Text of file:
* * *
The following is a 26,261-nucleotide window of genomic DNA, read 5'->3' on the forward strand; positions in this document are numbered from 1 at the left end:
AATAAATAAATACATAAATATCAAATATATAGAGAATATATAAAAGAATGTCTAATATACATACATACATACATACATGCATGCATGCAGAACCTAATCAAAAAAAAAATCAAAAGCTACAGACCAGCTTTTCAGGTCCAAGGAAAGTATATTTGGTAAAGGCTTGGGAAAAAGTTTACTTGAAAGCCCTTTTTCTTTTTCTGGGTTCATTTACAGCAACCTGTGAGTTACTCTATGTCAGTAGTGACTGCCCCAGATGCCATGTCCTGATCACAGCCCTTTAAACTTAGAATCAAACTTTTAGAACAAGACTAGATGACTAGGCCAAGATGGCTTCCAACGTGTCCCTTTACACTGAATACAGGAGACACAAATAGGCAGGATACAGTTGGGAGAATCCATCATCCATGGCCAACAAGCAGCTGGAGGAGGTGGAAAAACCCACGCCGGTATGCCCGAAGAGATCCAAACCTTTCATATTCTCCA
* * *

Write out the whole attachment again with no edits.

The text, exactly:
The following is a 26,261-nucleotide window of genomic DNA, read 5'->3' on the forward strand; positions in this document are numbered from 1 at the left end:
AATAAATAAATACATAAATATCAAATATATAGAGAATATATAAAAGAATGTCTAATATACATACATACATACATACATGCATGCATGCAGAACCTAATCAAAAAAAAAATCAAAAGCTACAGACCAGCTTTTCAGGTCCAAGGAAAGTATATTTGGTAAAGGCTTGGGAAAAAGTTTACTTGAAAGCCCTTTTTCTTTTTCTGGGTTCATTTACAGCAACCTGTGAGTTACTCTATGTCAGTAGTGACTGCCCCAGATGCCATGTCCTGATCACAGCCCTTTAAACTTAGAATCAAACTTTTAGAACAAGACTAGATGACTAGGCCAAGATGGCTTCCAACGTGTCCCTTTACACTGAATACAGGAGACACAAATAGGCAGGATACAGTTGGGAGAATCCATCATCCATGGCCAACAAGCAGCTGGAGGAGGTGGAAAAACCCACGCCGGTATGCCCGAAGAGATCCAAACCTTTCATATTCTCCA